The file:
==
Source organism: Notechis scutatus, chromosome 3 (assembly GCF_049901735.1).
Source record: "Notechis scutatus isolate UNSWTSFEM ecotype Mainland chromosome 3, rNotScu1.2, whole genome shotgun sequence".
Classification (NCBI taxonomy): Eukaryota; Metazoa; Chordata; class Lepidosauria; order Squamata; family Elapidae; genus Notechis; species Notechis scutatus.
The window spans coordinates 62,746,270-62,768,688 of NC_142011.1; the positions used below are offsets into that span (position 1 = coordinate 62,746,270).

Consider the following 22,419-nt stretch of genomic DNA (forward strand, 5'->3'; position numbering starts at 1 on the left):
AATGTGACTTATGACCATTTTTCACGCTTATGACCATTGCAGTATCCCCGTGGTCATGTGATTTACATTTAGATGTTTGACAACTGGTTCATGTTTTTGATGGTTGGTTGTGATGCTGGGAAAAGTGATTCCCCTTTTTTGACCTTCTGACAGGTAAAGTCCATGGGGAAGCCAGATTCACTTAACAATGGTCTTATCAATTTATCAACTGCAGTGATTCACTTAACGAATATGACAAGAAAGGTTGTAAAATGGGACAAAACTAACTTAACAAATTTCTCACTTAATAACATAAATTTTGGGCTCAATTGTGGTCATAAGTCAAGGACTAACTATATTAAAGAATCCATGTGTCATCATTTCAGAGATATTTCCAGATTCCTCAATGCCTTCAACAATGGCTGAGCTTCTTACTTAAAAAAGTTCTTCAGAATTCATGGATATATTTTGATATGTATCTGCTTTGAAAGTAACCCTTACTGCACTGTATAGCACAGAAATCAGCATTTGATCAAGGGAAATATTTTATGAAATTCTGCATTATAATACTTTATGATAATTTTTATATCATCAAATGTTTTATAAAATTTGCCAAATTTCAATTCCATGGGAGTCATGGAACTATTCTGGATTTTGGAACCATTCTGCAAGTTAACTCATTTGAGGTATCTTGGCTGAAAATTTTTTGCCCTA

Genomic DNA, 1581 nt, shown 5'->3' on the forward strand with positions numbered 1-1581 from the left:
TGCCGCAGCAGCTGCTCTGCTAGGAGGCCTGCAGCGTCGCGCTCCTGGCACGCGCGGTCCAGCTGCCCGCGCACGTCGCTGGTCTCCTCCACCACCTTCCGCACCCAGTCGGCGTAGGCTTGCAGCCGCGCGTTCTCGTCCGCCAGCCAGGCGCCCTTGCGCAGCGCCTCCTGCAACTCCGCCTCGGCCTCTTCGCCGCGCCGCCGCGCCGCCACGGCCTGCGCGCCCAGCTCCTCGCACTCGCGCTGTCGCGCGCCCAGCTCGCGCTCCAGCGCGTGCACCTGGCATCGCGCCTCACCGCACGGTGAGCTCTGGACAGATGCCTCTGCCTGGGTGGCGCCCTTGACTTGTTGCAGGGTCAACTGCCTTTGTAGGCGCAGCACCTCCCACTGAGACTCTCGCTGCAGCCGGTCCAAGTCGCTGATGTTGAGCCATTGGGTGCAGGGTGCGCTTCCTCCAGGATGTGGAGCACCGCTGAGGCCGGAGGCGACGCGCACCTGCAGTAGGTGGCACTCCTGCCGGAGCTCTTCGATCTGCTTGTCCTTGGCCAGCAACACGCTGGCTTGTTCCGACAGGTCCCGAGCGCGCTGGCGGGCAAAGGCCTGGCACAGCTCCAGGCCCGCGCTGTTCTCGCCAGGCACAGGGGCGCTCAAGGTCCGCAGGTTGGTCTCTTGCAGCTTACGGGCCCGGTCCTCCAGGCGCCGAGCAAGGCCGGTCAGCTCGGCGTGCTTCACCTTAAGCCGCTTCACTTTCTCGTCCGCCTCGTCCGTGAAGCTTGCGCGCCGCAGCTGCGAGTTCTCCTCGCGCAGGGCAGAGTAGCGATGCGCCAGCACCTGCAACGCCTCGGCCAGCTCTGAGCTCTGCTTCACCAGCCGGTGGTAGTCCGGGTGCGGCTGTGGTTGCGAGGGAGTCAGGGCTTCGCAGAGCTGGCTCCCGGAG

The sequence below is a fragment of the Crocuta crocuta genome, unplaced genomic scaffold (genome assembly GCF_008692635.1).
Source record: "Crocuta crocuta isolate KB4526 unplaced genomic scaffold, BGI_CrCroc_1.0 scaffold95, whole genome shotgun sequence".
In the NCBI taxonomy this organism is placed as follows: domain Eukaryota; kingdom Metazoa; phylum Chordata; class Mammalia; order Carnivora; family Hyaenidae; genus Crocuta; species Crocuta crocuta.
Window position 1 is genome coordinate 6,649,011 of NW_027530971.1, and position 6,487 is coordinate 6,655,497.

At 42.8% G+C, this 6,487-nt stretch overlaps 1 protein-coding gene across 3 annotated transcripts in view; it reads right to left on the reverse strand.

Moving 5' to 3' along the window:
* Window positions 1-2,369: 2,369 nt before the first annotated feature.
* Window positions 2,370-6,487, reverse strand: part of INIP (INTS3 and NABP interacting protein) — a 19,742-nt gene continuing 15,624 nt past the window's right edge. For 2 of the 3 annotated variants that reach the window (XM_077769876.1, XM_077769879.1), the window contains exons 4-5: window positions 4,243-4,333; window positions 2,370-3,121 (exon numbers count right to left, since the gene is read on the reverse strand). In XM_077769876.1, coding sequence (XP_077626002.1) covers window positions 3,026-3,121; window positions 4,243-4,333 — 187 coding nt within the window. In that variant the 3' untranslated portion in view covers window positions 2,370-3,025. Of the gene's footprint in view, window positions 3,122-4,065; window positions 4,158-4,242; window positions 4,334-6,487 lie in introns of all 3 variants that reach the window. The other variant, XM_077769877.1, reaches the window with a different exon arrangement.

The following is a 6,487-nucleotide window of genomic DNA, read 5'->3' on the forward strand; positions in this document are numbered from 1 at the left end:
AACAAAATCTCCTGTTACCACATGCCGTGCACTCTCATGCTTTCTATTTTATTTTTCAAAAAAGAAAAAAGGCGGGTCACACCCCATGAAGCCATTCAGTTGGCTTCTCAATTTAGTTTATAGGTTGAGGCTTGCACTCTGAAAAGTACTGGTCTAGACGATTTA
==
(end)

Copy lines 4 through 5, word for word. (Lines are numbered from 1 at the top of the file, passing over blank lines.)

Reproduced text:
The window spans coordinates 62,746,270-62,768,688 of NC_142011.1; the positions used below are offsets into that span (position 1 = coordinate 62,746,270).

Consider the following 22,419-nt stretch of genomic DNA (forward strand, 5'->3'; position numbering starts at 1 on the left):